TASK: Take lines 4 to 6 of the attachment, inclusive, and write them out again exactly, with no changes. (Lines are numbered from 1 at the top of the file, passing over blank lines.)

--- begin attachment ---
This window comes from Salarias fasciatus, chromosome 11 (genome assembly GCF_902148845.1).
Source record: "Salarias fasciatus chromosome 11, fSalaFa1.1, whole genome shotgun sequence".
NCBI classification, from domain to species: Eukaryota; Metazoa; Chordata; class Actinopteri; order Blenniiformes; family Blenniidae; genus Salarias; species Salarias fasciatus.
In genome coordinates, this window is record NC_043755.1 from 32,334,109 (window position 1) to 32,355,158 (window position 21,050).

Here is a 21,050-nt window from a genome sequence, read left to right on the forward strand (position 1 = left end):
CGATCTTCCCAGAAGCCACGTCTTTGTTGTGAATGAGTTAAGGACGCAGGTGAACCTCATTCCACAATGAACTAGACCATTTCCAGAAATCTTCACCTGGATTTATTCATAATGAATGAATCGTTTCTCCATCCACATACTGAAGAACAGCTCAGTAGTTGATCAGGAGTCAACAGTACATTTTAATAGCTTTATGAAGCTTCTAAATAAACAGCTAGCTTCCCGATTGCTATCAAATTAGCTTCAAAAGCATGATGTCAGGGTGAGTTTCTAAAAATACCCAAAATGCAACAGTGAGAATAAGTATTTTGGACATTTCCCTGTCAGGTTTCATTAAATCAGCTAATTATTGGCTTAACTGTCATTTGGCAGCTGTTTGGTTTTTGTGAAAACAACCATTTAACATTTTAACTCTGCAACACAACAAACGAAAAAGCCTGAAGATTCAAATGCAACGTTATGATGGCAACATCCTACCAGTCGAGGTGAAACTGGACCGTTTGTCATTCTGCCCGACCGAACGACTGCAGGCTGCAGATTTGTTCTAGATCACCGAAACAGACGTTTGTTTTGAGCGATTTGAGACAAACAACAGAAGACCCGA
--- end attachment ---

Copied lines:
In genome coordinates, this window is record NC_043755.1 from 32,334,109 (window position 1) to 32,355,158 (window position 21,050).

Here is a 21,050-nt window from a genome sequence, read left to right on the forward strand (position 1 = left end):
CGATCTTCCCAGAAGCCACGTCTTTGTTGTGAATGAGTTAAGGACGCAGGTGAACCTCATTCCACAATGAACTAGACCATTTCCAGAAATCTTCACCTGGATTTATTCATAATGAATGAATCGTTTCTCCATCCACATACTGAAGAACAGCTCAGTAGTTGATCAGGAGTCAACAGTACATTTTAATAGCTTTATGAAGCTTCTAAATAAACAGCTAGCTTCCCGATTGCTATCAAATTAGCTTCAAAAGCATGATGTCAGGGTGAGTTTCTAAAAATACCCAAAATGCAACAGTGAGAATAAGTATTTTGGACATTTCCCTGTCAGGTTTCATTAAATCAGCTAATTATTGGCTTAACTGTCATTTGGCAGCTGTTTGGTTTTTGTGAAAACAACCATTTAACATTTTAACTCTGCAACACAACAAACGAAAAAGCCTGAAGATTCAAATGCAACGTTATGATGGCAACATCCTACCAGTCGAGGTGAAACTGGACCGTTTGTCATTCTGCCCGACCGAACGACTGCAGGCTGCAGATTTGTTCTAGATCACCGAAACAGACGTTTGTTTTGAGCGATTTGAGACAAACAACAGAAGACCCGA